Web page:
Ten-something years ago, when I was progressing through a demanding career as a consulting communication designer, I found myself needing to slow down. I began dedicating a great deal of time to reflection, making art by hand, practicing yoga, and spending time in nature; sensing more intimately the body’s wisdom and how it had indispensable guidance to offer.
During this transition, I stumbled upon the opportunity to paint in a critique-free environment. I had created artwork for many years, but this struck a different chord. There was never a time in my life when making art didn’t involve some agenda. So why would I want to put in so much effort when there was no end product? Why was I drawn to this call to paint without a goal? All I can say is that I felt it in my body, a yearning to experience the pigments taking form and to touch an internal silence free of the weight of ideas, approvals, and judgments that one carries as an artist – and even more so as a human living amidst organized culture and society. Soon after, I studied international bodies of experiential research that explored the most profound depths of the human psyche, its archaic nature, and its primal mode of expression. This brought about a recognition of the significance of the creative source and the deeper realms that inform an internal visual dialogue. My path and approach to my work shifted significantly, opening me up to restoration, authenticity, and more trust in the natural unfolding of my journey.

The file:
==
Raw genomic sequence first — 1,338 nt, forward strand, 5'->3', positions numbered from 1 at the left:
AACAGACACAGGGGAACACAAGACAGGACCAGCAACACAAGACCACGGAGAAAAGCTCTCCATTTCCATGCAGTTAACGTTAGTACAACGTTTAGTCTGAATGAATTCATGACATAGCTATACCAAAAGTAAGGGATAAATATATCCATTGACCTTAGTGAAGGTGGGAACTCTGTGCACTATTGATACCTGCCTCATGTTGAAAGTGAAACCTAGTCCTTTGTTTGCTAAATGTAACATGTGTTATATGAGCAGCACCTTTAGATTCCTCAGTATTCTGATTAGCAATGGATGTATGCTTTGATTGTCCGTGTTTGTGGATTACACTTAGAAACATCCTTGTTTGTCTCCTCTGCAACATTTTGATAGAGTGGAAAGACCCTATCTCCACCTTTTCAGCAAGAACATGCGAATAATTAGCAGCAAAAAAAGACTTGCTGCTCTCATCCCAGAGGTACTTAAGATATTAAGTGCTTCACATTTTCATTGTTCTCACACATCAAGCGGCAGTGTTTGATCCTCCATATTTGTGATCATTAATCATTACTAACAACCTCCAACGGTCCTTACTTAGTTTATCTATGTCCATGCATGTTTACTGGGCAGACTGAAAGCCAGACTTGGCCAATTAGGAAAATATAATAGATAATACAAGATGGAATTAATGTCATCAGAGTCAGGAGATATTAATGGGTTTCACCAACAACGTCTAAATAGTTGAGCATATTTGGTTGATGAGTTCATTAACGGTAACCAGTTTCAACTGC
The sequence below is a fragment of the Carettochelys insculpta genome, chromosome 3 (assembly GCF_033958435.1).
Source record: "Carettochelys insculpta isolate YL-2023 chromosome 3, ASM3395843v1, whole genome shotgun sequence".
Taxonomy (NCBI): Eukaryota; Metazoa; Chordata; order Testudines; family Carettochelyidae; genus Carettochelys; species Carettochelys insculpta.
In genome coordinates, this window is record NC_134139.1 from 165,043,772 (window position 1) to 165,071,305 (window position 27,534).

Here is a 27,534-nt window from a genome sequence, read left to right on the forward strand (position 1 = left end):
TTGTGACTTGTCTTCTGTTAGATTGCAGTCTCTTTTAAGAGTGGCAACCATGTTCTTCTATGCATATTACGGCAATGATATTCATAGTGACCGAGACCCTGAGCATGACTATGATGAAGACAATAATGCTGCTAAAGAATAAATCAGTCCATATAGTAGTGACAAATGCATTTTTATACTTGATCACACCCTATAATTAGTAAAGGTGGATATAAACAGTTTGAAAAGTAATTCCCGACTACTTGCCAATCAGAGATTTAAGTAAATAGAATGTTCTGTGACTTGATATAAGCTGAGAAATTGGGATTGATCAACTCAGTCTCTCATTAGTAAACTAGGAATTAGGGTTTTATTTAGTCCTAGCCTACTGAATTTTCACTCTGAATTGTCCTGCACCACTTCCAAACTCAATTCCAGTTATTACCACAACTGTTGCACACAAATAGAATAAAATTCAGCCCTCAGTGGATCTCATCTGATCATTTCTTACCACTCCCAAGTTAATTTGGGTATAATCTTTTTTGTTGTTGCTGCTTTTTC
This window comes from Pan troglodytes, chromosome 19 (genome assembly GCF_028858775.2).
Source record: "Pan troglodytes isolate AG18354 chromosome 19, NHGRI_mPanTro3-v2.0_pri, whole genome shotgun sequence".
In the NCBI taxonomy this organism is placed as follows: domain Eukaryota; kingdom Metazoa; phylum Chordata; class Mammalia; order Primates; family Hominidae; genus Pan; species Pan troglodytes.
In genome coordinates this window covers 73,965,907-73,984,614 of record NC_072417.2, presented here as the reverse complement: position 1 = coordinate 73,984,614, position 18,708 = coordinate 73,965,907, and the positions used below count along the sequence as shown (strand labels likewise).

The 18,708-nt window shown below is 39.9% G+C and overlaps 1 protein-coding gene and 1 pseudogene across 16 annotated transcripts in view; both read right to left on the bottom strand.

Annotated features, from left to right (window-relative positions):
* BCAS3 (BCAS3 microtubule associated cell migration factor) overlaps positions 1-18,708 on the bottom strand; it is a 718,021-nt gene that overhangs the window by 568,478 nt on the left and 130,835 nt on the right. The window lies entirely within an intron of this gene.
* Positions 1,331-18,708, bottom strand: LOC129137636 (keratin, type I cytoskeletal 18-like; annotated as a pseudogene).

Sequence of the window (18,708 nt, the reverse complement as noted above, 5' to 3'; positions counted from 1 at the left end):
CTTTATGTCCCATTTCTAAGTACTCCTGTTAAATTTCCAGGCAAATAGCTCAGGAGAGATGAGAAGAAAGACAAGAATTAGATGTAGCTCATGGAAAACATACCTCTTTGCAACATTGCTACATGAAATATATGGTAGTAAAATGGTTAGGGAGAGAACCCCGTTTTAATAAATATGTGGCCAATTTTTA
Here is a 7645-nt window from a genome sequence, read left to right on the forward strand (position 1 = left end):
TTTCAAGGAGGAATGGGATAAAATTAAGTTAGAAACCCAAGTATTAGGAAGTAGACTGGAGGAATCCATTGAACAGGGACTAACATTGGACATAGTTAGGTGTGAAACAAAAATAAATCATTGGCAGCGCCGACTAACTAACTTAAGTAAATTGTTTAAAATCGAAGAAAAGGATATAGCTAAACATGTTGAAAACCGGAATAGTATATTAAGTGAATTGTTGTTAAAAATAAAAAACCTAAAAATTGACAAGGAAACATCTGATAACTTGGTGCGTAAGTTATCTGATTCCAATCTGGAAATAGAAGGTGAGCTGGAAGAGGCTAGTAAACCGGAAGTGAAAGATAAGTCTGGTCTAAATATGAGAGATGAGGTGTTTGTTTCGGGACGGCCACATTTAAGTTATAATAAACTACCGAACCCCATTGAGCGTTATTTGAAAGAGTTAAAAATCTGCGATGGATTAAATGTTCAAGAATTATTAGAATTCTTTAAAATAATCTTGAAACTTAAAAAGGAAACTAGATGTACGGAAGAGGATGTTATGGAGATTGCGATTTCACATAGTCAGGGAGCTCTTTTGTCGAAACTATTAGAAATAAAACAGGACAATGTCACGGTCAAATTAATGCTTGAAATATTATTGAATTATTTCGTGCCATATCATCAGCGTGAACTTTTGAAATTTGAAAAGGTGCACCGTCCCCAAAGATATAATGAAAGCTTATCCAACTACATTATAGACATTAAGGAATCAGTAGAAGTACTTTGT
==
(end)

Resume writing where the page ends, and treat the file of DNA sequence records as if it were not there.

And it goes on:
As in most endeavors that involve walking the ‘untrodden path,’ I was inevitably faced with challenges. Being with the unknown and putting my basket of knowledge aside, I followed the thread of change. During this time, I was also honored to work with and hold close to my heart the beautiful mentorship of Stewart Cubley, whose pioneering approach to process arts has been an invaluable gift to me.
We are all, it seems to me, asking this essential question: what does it mean to be alive in our skin? In discovering our primordial voice, we are discovering our true nature. In expressing our inherent rawness, we experience what it means to be human and to be guided from a truthful place. As Joseph Campbell writes, “A privilege of a lifetime is being who you are.” I see this as a rich and worthy notion to explore, more than any other goal or ambition that may sprout from the desire to ‘make it’ in the world.
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Zainab also holds guided meditations as a sound therapy practitioner and finds sound baths to be a wonderful way to complement the painting workshops. The workshops at comepaint do not require any prior art experience, they are open to anyone who genuinely feels the call to explore their true voice through compassionate inquiry and discover a more authentic way of being.